Public Plan, Co-ops Remain on Health Reform Plate
While Congress continues its summer recess, the only thing certain about the healthcare reform is that the debate over options, such as a public insurance plan or co-ops, will not be quieting down any time soon. While the Senate Finance Committee has indicated it will not include a public plan in its proposal, talk on Capitol Hill shows that it is not entirely down for the count.
During most of the week, observers were looking closely for indications of whether President Obama was--or was not--backing away from support of a public option. In one comment, he said that "whether we have it or we don't have it, is not the entirety of healthcare reform...this is just one sliver of it, one aspect of it."
On Sunday, Sen. Charles Schumer (D-NY) said on NBC's "Meet the Press" that he didn't think that President Obama was backing away from the public. "I've talked to the president personally about this in the last few weeks. He believes strongly in the public option," he said.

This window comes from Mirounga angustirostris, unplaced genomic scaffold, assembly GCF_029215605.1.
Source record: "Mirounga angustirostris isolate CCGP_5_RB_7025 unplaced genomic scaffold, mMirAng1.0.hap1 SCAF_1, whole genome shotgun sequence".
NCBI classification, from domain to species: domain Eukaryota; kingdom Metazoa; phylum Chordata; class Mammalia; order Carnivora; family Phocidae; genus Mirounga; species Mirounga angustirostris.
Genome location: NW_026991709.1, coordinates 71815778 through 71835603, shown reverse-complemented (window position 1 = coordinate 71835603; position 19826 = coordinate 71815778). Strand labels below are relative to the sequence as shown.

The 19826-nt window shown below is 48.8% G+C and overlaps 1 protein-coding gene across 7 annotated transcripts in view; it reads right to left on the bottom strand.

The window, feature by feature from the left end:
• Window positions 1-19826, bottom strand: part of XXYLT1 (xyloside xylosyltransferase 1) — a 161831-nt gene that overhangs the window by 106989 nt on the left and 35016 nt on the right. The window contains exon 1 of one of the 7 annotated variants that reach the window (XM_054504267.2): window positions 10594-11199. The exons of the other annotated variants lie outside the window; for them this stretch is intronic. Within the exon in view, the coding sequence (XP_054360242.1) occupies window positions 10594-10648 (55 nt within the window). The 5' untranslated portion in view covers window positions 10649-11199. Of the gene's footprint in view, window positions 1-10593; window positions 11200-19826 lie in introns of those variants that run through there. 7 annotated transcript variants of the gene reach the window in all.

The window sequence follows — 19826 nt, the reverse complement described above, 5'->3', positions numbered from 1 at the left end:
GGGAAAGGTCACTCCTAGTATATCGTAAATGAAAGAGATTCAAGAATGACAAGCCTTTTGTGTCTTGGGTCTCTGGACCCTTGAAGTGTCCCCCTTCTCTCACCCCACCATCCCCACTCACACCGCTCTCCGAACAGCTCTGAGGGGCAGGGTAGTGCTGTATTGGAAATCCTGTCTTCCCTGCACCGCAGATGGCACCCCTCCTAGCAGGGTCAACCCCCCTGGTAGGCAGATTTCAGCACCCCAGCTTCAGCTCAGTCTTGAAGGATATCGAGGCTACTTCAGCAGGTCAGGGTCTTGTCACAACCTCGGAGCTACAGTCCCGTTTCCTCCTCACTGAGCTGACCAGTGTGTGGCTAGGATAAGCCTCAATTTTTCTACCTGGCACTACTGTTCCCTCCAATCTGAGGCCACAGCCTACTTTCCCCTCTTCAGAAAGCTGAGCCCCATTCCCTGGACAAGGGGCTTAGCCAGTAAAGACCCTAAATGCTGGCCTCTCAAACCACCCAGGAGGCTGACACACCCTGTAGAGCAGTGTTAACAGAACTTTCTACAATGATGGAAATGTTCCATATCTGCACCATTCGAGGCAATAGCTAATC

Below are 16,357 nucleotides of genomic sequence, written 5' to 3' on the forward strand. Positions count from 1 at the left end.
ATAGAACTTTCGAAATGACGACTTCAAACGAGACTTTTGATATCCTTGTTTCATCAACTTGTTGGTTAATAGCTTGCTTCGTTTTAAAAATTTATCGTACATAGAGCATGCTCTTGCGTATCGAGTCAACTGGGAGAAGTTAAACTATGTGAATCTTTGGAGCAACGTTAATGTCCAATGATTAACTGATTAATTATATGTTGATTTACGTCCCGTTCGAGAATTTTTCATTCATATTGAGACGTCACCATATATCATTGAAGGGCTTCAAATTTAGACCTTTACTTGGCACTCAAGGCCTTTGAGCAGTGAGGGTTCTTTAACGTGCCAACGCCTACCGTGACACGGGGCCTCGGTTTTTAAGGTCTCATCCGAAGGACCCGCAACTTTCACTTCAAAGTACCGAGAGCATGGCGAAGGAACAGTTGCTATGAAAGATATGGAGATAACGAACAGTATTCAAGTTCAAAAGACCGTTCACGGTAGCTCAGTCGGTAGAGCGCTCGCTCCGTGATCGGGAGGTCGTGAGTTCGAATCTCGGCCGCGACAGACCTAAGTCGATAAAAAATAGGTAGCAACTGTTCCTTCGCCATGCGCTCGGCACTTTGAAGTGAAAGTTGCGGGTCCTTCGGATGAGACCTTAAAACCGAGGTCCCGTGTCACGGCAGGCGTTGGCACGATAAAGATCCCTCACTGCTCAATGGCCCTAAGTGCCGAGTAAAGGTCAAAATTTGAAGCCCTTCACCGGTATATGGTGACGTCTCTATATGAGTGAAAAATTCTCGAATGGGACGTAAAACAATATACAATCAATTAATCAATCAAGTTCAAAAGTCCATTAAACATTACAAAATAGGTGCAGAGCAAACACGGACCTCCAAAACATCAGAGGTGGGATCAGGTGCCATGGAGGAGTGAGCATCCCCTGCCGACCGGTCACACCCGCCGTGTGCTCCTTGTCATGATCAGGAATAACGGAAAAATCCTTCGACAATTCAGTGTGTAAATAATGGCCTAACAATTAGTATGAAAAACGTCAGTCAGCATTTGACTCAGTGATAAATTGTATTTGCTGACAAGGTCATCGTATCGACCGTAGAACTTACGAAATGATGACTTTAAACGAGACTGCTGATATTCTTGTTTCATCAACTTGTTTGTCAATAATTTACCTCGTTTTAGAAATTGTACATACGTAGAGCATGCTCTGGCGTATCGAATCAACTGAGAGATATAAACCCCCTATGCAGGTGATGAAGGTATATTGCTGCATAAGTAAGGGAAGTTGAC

"Obviously he is working hard to get a bipartisan bill, because that would be a better bill," he added. But "at the end of the day, we will have a public option" that "could be passed with the 60 Democratic votes we had...and I think that's the direction we're going to end up in."
While the Democrats are looking for a bipartisan approach, thoughts are being given to a reconciliation approach--which would require only 51 votes. "If we don't have a bipartisan bill, we'll never be able to meet the goal of having a bill signed into law by the end of the year...so yes, we are considering alternatives," he said.
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